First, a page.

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Red tide continues to impact Suncoast beaches, neighborhoods with fish kills

Experts said that the latest satellite imagery from the NOAA shows the size of the red tide bloom offshore is about 50 square miles.

SIESTA KEY, Fla. — Dead fish have washed ashore on Suncoast beaches in Sarasota and Manatee counties. Officials with the Florida Department of Health have been concerned about elevated red tide levels in waters along the Gulf Coast for weeks.

A red tide bloom offshore has continued to grow according to officials and has started killing off some marine life.

Being greeted by such an amount of dead fish remains a disturbing sight for tourists visiting our local beaches.

Many of them are experiencing red tide for the first time and it's running some of them off.

"I went to walk up to the beach and all of a sudden there were all these little dead fish so I turned around," Kelsey Knapp, a tourist from Michigan, said. 

Knapp and a partner had been vacationing in the area for a few days.

"From where we are sitting it's OK, but I can see how in a few days it's going to get kind of gross," she said.

Most of the tourists have been heeding the now weeks-long red tide advisory and have stayed out of the murky waters. At Siesta Beach, people avoided the water completely and the shores were overrun by birds that were pecking at the dead fish.

"What we're seeing here is a mixture of fish that may be living in the bay or the Gulf of Mexico," Dave Tomasko, executive director of the Sarasota Bay Estuary Program, said.

Some of the other species of fish killed by the red tide included catfish, snooks and eels. 

Experts said the latest satellite imagery from the National Oceanic and Atmospheric Association showed the size of the red tide map offshore to be about 50 square miles wide. They also said the level of toxins in the water at a rate 10 times higher than what it takes to kill fish.

"It kills basically all the fish that it comes into contact with pretty quickly. Like within half an hour, you can see an entire bay just turned dead," Tomasko said.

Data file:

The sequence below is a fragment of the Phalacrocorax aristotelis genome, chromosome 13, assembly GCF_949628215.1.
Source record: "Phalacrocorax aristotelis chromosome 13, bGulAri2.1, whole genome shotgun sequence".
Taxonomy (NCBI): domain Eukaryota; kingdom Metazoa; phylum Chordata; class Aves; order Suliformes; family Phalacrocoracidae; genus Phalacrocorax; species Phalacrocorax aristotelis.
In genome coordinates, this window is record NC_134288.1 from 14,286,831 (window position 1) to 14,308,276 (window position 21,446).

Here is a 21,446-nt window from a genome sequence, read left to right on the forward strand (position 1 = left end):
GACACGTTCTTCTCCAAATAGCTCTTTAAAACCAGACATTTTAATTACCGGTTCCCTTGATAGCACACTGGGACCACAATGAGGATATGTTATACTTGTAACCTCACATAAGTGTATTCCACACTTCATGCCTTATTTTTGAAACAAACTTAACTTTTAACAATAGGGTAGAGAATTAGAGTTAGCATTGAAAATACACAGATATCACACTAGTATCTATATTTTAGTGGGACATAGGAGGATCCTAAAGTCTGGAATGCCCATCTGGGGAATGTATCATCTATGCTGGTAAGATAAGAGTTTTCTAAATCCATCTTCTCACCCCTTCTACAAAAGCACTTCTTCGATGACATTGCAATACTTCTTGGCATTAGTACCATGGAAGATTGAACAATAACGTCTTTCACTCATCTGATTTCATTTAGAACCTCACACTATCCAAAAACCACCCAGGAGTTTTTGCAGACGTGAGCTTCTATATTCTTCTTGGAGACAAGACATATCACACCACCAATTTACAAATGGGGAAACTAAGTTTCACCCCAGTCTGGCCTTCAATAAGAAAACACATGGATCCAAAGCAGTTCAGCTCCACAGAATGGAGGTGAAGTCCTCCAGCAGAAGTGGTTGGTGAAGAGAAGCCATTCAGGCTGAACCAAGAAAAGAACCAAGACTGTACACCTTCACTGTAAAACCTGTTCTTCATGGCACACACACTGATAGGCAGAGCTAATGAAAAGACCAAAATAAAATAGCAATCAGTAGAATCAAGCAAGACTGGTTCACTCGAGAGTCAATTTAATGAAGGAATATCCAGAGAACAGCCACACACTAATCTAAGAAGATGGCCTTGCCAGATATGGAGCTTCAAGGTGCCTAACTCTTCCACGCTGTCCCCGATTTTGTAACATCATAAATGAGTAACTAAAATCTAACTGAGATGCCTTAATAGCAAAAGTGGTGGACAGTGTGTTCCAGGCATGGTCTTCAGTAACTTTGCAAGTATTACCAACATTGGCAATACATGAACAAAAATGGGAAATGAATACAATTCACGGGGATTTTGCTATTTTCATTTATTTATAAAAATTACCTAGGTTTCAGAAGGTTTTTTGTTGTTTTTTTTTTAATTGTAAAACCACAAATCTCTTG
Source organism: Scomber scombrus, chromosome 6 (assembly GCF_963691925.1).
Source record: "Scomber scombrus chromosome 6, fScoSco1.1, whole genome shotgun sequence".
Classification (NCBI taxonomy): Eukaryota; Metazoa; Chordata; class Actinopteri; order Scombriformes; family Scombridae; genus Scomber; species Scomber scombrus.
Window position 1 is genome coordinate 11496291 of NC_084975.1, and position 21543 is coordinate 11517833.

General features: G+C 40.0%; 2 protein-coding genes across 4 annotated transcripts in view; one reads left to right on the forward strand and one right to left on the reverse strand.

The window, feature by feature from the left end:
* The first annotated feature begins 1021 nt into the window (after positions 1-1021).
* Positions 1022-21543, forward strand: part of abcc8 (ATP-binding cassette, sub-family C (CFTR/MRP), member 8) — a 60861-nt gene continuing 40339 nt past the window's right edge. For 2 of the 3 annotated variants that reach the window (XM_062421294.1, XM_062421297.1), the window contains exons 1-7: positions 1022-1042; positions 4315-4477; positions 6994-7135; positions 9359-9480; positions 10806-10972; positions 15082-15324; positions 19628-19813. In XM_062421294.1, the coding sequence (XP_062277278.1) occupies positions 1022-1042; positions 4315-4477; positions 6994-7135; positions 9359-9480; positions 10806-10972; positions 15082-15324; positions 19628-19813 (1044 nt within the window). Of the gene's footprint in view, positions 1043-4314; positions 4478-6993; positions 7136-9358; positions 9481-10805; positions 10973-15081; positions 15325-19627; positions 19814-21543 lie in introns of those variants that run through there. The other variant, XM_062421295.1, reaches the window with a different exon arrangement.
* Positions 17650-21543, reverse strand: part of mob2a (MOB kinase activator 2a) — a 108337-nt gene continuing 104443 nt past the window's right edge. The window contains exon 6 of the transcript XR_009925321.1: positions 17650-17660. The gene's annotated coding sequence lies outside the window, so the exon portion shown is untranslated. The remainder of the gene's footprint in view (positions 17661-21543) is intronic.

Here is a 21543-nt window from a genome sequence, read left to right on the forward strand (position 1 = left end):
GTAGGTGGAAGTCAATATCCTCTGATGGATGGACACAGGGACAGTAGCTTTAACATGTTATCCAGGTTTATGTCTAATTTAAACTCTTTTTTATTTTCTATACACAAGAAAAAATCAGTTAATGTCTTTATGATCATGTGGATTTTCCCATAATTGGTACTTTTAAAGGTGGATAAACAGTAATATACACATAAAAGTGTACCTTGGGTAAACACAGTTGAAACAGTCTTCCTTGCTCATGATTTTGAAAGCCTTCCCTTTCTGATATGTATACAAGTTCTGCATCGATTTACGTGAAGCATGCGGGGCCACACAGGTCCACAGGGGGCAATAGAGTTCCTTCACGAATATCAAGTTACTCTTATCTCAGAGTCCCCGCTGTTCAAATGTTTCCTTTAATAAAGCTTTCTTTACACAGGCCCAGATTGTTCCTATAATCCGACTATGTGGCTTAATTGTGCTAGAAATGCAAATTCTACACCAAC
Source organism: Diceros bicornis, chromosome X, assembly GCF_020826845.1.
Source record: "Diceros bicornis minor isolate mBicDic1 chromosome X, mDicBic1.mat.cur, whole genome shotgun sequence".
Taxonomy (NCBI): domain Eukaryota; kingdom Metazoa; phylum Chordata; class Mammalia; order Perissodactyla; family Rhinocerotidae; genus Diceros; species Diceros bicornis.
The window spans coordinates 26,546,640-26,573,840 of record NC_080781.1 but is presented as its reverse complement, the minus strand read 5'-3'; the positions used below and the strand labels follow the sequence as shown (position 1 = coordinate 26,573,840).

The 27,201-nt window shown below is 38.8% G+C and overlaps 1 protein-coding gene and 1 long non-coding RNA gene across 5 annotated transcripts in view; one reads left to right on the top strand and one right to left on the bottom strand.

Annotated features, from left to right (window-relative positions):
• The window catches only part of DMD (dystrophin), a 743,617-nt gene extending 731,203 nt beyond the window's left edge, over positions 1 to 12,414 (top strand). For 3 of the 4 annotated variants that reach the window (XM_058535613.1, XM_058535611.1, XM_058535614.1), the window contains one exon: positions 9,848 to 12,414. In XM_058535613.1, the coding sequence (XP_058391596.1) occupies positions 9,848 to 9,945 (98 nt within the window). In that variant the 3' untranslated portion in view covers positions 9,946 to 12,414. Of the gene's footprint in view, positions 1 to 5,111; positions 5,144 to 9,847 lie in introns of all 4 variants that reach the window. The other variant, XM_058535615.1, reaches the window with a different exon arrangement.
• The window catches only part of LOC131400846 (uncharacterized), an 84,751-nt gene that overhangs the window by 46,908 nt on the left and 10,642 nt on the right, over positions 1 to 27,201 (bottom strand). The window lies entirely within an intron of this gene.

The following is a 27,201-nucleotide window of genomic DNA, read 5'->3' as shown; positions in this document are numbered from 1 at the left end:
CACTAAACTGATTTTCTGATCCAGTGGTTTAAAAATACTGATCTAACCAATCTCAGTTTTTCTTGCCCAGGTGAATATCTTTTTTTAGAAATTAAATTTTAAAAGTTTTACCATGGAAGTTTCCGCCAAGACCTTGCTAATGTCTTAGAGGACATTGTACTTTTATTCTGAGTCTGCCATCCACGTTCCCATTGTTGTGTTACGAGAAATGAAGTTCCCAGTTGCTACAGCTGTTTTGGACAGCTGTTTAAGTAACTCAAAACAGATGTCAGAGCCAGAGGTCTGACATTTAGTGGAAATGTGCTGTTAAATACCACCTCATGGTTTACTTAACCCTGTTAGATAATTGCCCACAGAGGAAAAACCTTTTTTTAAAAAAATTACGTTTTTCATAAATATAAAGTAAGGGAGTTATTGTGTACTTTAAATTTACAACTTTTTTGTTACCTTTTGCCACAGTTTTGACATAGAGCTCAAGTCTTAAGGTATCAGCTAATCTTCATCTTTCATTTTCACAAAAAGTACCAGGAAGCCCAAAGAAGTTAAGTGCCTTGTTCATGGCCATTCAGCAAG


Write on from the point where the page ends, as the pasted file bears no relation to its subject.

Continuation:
The beach is not the only place that's seeing large amounts of fish kill happening because of the red tide bloom. 

Dead fish are also being spotted in canals in some neighborhoods where they are now washing into backyards.

"You can see big ones [fish], there are little ones, mostly up on my rocks," Mike Koloski of Osprey said.

Koloski said it's been hard being outside because of the toxins and now the fish kill would make backyard trips short and quick because once the rotting processes set, it would be unbearable to stay outside.

"This just all happened overnight so it hasn't started rotting and smelling yet but I'm guessing the next couple of days it's going to get worse," he said.

Conservation experts said red tide can't be stopped but feeding less nitrogen into the waterways can reduce its impact.

"If you don't like red tide, don't make it worse. We've got to do a better job with our wastewater and storm systems, wastewater infrastructure, and take better care of our mangroves, get more clams and oysters out in our bays," Tomasko said.

In the meantime, some tourists are forced to either deal with the situation or make other plans that don't involve the beach or waterways.

"We're glad this is our last day here so we won't have to experience the worst of it but we can definitely see how it can get pretty bad and cause people not to want to come to the beach," Jacob Deprez, also from Michigan, said.

Longboat Key and Bradenton Beach are also seeing dead fish washing ashore. The next red tide report comes out on Wednesday.

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